"They were threatened," Shurtleff said of state lawmakers who backed the package of bills. "They were told by some of the groups who have been on these panels today that they would be kicked out of office at Republican conventions and primaries. The truth was they stepped up and did the right thing, and every one of those brave, in our case Republican, legislators were re-elected."
As Congress takes up the controversial bill, Shurtleff said senators and House members should learn from Utah's experience.
"They did the right thing for the right reason and the people of Utah recognized it," he said. "And I believe the people in this country will do so as well."
Sen. Orrin Hatch, R-Utah, has said he is open to supporting the immigration legislation, though he still has questions about it. Sen. Mike Lee says he is strong against the bill. Both Utahns are members of the committee, which plans to hold another hearing Tuesday, this one featuring Homeland Security Secretary Janet Napolitano.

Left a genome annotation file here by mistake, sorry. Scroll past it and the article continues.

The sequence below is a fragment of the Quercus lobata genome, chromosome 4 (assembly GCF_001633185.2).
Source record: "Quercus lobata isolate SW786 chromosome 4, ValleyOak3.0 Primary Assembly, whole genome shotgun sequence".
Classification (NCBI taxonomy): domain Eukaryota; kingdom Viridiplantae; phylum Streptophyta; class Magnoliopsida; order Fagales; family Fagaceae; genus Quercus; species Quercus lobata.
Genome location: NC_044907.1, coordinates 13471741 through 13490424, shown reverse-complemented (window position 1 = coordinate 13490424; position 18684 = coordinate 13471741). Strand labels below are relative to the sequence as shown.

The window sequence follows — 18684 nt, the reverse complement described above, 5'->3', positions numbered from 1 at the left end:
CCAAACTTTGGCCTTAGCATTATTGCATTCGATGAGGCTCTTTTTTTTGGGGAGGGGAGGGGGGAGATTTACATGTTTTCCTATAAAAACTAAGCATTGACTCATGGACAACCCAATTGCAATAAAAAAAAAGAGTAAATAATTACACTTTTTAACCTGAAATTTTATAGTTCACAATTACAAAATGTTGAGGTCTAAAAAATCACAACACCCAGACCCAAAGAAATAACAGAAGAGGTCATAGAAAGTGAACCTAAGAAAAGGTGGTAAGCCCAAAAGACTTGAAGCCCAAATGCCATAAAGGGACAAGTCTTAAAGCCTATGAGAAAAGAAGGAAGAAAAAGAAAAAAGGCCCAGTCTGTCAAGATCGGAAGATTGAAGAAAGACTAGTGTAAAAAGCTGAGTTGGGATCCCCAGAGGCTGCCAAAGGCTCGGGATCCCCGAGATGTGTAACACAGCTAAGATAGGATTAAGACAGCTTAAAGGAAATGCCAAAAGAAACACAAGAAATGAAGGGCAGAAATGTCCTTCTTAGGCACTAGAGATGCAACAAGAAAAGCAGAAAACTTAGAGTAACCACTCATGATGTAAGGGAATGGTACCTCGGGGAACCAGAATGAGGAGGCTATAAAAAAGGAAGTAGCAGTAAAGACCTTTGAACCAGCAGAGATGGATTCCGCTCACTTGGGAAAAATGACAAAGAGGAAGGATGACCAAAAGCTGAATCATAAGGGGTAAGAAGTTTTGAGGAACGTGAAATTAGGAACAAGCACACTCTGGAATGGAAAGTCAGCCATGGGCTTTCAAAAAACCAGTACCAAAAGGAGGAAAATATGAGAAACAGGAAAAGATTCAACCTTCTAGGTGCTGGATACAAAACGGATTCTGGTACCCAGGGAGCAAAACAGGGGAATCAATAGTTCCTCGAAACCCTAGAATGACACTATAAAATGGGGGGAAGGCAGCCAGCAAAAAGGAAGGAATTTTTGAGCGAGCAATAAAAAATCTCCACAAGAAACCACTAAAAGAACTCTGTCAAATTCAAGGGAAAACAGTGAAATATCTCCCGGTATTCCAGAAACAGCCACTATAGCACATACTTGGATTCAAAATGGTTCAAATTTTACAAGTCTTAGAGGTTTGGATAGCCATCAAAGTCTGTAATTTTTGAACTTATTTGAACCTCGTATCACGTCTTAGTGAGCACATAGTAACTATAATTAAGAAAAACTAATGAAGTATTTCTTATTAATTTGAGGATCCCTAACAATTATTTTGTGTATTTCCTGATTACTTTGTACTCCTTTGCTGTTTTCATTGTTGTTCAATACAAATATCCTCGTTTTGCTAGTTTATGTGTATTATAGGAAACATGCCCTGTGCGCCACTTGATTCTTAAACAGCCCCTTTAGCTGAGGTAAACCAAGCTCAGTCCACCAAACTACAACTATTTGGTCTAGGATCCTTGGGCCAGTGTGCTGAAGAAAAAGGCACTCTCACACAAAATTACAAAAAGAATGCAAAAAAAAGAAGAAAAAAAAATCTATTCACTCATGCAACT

Utah's guest-worker program was set to kick in July 1, though state lawmakers punted the start date while Congress takes up comprehensive immigration reform.
Shurtleff endorsed the immigration bill before the Senate as a good mix of increased border security with a solution for those undocumented immigrants who are in the country now.
"This certainly is no amnesty," Shurtleff said, noting that bringing immigrants into a legal status would be a "boon for public safety in this country."
Sen. Jeff Flake, R-Ariz., noted during the hearing that the Utah Compact a suggested approach to immigration backed by the state's faith leaders, business representatives and elected officials had served as a "blueprint and a model for a lot of people in Arizona."
"Thanks for leading the way," Flake told Shurtleff.